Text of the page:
Mending the net
In the Fish Wars of the 1960s, tribal fishers were arrested for asserting their right to harvest salmon. A new state law will finally allow them to clear their convictions
For years, American Indians would cast their nets into rivers to catch salmon, only to be arrested by state wildlife and law enforcement officers once the fishers came ashore. Sometimes, officers would even pull them off the water.
They did so under the pretext that Pacific Northwest tribes were harvesting fish off-season, even though an 1854 treaty states that the tribes have a right to fish and hunt “at all usual and accustomed grounds and stations.”
The 12-year dispute, known locally as the Fish Wars, ended in 1974, when District Court Judge George Boldt ruled that the state was wrong, and determined that the tribes had a right to half of all of the harvestable fish in Washington.
The ruling allowed the tribes to fish without fear of arrest, but it did not clear the records of those convicted for fishing. American Indians who were arrested and convicted in protest “fish-ins” on the many rivers that trickle into the Puget Sound remained classified as criminals.
Tribes saw the arrests as unconstitutional, and the arrests have left their mark. Criminal records can prevent people from traveling out of the country and adopting children.
“All of those convictions should have been wiped clean,” said Shawn Yanity, chairman of the Stillaguamish Tribe of Indians, “because they were proved to be invalid.”
Now, half a century after actor Marlon Brando threw a net into the Puyallup River in solidarity with tribal fisherman, state lawmakers have come up with a way to right some of those wrongs.
The Washington State Legislature passed a bill this session that allows tribal members arrested before 1975 to ask a judge to vacate their misdemeanor, gross misdemeanor or felony convictions if they were exercising their treaty-fishing rights. About 80 fishing-related arrests prior to 1975 could be eligible, according to the Washington State Patrol.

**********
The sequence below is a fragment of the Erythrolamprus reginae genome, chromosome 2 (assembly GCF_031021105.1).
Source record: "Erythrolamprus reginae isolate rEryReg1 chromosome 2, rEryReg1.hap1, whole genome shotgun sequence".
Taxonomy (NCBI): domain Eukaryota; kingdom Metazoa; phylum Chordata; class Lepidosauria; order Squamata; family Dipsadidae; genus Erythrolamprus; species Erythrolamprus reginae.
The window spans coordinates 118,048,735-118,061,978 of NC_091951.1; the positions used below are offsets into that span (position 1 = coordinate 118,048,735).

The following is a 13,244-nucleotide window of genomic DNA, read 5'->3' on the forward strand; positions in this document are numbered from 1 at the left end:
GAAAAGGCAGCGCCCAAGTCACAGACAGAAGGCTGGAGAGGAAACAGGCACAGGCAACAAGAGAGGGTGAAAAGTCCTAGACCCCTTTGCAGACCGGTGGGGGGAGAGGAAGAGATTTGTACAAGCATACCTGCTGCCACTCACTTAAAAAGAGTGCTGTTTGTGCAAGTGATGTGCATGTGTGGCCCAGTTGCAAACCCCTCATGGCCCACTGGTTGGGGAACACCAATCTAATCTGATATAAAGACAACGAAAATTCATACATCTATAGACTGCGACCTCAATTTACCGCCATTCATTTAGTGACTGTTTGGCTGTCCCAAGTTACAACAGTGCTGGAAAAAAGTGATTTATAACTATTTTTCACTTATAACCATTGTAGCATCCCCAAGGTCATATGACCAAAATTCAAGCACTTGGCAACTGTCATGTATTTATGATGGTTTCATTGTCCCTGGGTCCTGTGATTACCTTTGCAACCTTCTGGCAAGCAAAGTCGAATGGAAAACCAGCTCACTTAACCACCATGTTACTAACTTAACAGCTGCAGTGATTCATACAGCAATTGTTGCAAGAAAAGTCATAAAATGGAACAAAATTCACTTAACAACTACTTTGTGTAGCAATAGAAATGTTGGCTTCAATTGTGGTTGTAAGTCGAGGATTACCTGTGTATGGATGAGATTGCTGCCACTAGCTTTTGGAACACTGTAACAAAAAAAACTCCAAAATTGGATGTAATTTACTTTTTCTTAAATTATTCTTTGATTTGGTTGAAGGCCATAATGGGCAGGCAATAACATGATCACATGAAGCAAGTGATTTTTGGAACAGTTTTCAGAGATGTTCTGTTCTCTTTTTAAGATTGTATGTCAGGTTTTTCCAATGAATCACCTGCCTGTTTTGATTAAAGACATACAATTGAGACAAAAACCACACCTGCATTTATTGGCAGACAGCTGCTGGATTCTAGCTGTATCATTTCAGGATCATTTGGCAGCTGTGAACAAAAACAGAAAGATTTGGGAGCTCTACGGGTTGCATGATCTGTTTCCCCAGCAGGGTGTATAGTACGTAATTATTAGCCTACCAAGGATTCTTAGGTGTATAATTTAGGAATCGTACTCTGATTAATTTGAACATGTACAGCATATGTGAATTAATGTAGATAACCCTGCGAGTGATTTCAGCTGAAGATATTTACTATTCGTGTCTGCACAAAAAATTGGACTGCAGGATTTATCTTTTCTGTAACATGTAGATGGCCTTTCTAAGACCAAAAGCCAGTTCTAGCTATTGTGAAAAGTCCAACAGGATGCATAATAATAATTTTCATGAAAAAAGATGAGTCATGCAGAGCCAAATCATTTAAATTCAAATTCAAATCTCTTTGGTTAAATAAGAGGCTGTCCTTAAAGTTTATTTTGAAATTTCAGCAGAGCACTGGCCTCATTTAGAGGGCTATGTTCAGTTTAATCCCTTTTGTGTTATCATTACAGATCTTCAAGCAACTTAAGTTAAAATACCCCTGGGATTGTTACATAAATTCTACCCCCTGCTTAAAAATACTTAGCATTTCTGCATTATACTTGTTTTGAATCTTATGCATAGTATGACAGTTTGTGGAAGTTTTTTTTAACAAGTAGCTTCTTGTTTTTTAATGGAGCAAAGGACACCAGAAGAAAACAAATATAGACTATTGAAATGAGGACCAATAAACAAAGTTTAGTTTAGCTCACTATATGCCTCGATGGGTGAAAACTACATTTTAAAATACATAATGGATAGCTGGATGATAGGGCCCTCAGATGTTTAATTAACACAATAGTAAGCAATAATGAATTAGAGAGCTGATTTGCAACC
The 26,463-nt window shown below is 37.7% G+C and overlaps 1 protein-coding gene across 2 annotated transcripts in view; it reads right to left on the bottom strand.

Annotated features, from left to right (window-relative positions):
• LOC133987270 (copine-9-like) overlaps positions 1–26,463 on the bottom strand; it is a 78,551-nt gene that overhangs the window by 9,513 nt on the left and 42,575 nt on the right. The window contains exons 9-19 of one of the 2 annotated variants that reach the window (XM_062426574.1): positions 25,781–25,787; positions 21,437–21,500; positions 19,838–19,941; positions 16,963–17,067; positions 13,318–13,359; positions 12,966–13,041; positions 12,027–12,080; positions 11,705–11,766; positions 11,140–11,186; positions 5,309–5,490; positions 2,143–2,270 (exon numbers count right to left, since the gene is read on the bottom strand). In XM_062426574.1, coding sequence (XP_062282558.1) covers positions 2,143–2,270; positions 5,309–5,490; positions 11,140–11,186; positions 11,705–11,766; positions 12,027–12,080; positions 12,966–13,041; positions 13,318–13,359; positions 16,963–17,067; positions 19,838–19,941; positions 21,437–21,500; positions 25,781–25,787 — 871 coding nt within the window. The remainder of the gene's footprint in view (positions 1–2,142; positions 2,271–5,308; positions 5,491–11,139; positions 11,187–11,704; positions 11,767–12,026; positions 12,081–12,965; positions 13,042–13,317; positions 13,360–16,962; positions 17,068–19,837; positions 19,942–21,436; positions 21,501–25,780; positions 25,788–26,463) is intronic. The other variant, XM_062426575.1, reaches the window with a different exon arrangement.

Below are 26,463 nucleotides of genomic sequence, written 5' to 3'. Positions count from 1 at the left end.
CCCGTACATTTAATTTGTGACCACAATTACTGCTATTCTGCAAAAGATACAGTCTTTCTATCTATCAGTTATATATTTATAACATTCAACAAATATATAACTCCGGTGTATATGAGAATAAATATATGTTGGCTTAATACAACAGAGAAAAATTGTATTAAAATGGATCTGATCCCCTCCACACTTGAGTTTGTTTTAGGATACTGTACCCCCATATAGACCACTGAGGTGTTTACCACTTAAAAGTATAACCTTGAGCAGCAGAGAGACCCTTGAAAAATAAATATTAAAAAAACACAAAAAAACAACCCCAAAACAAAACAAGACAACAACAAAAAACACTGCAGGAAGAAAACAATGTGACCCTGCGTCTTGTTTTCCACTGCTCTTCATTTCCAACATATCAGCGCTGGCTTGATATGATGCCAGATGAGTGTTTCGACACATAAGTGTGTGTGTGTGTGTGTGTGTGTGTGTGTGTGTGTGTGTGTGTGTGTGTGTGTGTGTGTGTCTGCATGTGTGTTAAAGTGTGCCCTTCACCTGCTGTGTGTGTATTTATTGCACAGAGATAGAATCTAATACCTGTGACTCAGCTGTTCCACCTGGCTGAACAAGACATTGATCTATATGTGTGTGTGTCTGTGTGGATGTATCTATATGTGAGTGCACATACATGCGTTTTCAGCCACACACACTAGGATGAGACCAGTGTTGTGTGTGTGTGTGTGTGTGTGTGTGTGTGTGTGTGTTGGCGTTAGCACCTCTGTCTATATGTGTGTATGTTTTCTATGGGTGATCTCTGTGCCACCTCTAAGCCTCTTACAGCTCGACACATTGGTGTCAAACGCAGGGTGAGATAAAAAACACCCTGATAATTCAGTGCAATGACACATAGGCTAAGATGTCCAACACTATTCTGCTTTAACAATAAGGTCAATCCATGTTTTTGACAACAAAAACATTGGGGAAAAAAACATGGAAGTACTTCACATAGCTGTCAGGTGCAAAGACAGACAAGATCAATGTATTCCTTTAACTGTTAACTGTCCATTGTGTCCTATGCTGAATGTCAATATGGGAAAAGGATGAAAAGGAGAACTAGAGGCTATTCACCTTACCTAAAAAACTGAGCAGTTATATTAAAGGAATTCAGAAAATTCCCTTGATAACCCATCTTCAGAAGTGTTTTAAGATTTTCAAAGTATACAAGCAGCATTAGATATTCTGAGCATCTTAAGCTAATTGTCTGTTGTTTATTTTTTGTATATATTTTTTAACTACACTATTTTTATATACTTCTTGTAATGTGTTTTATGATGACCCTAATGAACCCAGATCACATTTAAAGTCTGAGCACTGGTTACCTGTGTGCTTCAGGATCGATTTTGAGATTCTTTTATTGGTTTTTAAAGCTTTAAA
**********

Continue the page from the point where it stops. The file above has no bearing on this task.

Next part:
The law also allows a judge to vacate other charges; some people were arrested for civil disobedience or contempt of court. Family members of deceased people may be allowed to clear records posthumously.
Rep. David Sawyer, D-Tacoma, a lawmaker who was not even alive during the Fish Wars, proposed the law.
“You would think that we would admit that we were wrong and apologize,” said Sawyer, who is 30. “I was just surprised that no one had removed these convictions, because frankly, they were unconstitutional.”
Northwest tribes struggled for more than 100 years to keep their right to harvest salmon. The right dates back to the 1854 Treaty of Medicine Creek. The tribes in that treaty traded land in exchange for reservations and the right to continue hunting and fishing.
Washington’s war on Indian fishing began almost immediately, said Hank Adams, 70, a Sioux-Assiniboine American Indian who organized fish protests around the Puget Sound in the 1960s and ’70s.
“It started as quickly as the treaties were signed,” he said.
Washington tried to limit tribal fishing, Adams said, particularly as canning machines were invented and canned fish became a profitable enterprise.
For years leading up to 1964, the state restricted net fishing on the rivers at certain times of year. Indian fishers argued that they had a treaty right to fish any time.
Influenced by the growing civil rights movement, Adams and others started organizing nonviolent protests, most famously in 1964 when Brando, along with members of local tribes and non-Indian allies, cast fishing nets into the Puyallup River.
In that time, police arrested Adams, Billy Frank, Jr. — current chair of the Northwest Indian Fisheries Commission — Brando, social activist Dick Gregory and his wife Lillian, among many others. The current bill will only apply to members of Washington tribes. Adams will not be able to clear his record because he is Sioux-Assiniboine, tribes from the northern Great Plains states.
Police arrested the fishers, confiscated nets and other fishing equipment. The conflicts at times became violent, particularly in 1970, when police broke up an encampment and, using clubs and tear gas, arrested 60 people.
Boldt’s landmark 1974 ruling, affirmed by the U.S. Supreme Court in 1979, has influenced every element of commercial and recreational fishing in Washington ever since, said Richard Whitney, a retired University of Washington fisheries professor.
“It improved fisheries management enormously,” said Whitney, whom Boldt appointed to enforce the ruling.
The decision meant the state and tribes had to manage salmon harvesting based on numbers of fish, not hunches or politics, he said.
The tribes and the state government now negotiate to determine how many fish should be harvested to maintain salmon populations in Puget Sound. The rights were also extended to shellfish harvesting.
The law also provides an opportunity for the public to learn about a pivotal moment in Northwest History.
“We’re talking about two generations who weren’t really affected by the century-long war by the state of Washington,” Adams said. “A lot of people aren’t really knowledgeable about what went on.”
CommentsWhy no mention of Bob Satiacum, a member of the Mukleshoot Nation?
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